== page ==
This exhibition has closed
This exhibition explored women's experiences of childbirth around the
time of Federation, and the connection between the birth of the nation
and the first births of the nation.
Mothers of 1901 lived in a society obsessed with birth - cartoonists often pictured the Commonwealth as a small baby tended by matronly politicians. In reality, the birthrate was falling and there was great concern about what impact it might have on the growth of 'White Australia'. Childbearing became a national duty and was the focus of public debates about women's rights and racial fears.
The diverse experiences of pregnancy and childbirth between rich and poor women, single and married mothers, mothers in the city and in the bush, and within Aboriginal and non-Indigenous communities, were a feature of the exhibition.
Aboriginal women's birth experiences were largely shaped by government policies and cultural traditions. Childbirth is women's business and when a woman is due, she would leave the home camp and, with the help of her female Elders, would visit a special place for the birth of her child. As Delia Lowe from the Jerrinja community near Jervis Bay explains in one of the exhibition's audiovisuals: "When a woman gives birth on the land its a spiritual thing that connects mother, child and land. It creates a bond between mother and child, together with the land."
Fascinating comparisons between 1901 and 2001 were also discussed. A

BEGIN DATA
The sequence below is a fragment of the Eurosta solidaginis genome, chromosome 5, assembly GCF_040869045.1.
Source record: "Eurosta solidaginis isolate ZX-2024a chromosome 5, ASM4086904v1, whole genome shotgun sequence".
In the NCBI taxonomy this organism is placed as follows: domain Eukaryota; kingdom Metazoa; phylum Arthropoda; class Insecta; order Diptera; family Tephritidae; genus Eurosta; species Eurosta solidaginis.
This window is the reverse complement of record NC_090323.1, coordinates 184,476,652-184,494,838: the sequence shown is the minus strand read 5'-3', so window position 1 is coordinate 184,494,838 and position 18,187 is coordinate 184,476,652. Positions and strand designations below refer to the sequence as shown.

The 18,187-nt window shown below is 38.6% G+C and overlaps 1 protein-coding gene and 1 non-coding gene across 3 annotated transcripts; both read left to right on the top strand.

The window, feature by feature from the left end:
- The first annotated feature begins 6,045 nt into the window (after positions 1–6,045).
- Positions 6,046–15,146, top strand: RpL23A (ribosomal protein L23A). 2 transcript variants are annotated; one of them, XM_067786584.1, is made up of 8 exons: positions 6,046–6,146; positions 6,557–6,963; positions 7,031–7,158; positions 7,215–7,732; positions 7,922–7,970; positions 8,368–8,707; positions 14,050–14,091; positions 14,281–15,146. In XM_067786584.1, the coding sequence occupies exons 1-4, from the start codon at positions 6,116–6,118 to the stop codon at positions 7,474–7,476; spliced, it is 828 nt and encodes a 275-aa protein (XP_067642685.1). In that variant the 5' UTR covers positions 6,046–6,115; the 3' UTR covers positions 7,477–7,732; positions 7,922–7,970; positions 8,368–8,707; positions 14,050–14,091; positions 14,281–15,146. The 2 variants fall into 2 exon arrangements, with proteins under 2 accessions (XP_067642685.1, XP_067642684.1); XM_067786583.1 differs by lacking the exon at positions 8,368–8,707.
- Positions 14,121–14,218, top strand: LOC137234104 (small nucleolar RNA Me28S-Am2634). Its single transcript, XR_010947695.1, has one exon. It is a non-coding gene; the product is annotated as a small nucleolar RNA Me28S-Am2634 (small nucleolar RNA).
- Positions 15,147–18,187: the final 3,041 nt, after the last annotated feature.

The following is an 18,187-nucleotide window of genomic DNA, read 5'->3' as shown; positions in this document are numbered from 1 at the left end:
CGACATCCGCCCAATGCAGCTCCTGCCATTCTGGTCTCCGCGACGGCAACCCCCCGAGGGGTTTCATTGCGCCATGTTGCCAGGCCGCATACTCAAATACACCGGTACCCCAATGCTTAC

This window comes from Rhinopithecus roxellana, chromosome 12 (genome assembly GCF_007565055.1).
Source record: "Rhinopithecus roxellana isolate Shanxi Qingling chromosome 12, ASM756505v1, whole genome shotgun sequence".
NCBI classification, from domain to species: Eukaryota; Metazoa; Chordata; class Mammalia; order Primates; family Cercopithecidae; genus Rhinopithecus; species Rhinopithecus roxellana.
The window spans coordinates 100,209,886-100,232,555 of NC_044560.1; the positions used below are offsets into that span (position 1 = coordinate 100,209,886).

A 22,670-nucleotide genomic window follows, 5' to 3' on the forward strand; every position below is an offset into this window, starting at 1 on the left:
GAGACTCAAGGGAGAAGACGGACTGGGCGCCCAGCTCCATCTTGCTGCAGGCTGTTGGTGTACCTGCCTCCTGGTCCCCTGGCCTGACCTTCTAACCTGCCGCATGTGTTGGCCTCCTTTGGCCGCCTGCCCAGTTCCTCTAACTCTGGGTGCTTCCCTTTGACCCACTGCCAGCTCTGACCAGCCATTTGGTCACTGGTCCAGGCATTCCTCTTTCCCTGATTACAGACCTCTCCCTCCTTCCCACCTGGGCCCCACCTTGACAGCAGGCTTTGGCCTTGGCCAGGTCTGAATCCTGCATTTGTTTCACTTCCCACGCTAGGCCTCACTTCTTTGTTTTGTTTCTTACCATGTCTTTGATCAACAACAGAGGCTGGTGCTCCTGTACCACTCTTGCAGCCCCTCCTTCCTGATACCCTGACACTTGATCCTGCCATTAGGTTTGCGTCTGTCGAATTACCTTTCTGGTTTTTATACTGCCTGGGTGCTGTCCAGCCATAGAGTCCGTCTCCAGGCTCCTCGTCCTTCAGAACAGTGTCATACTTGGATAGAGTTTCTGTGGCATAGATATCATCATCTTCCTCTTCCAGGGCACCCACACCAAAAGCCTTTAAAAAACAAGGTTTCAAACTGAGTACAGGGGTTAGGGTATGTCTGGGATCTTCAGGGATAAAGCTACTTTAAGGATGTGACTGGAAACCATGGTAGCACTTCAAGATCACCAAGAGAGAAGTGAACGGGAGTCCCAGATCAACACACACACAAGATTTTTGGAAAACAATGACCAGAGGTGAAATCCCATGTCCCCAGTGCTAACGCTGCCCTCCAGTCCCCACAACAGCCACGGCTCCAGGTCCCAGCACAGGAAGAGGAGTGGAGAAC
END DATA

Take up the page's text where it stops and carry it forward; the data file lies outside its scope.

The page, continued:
century ago most women gave birth in their homes whilst hospital births
were reserved mainly for difficult obstetric cases. Untrained 'grannie'
midwives were popular birth attendants - doctors were only just asserting
their authority to attend women in labour. In an age before the use of
antibiotics and caesareans, maternal and infant mortality rates were high.
After birth, women were considered invalids and encouraged to stay in
bed for long periods - although few could afford such luxury.
Objects featuring in the exhibition included recreated doctor's and midwife's bags, breast-feeding equipment, a coolamon , baby clothing, feeders and christening gowns, as well as a reproduction of a 1901 maternity corset. Photographs, papers and objects belonging to rural midwives and chris tening and other clothes made for the new baby from regional areas of New South Wales were also displayed.
Three audiovisuals brought 1901 childbirth experiences to life through letters, diaries, novels and newspaper reports about the women and men who were there.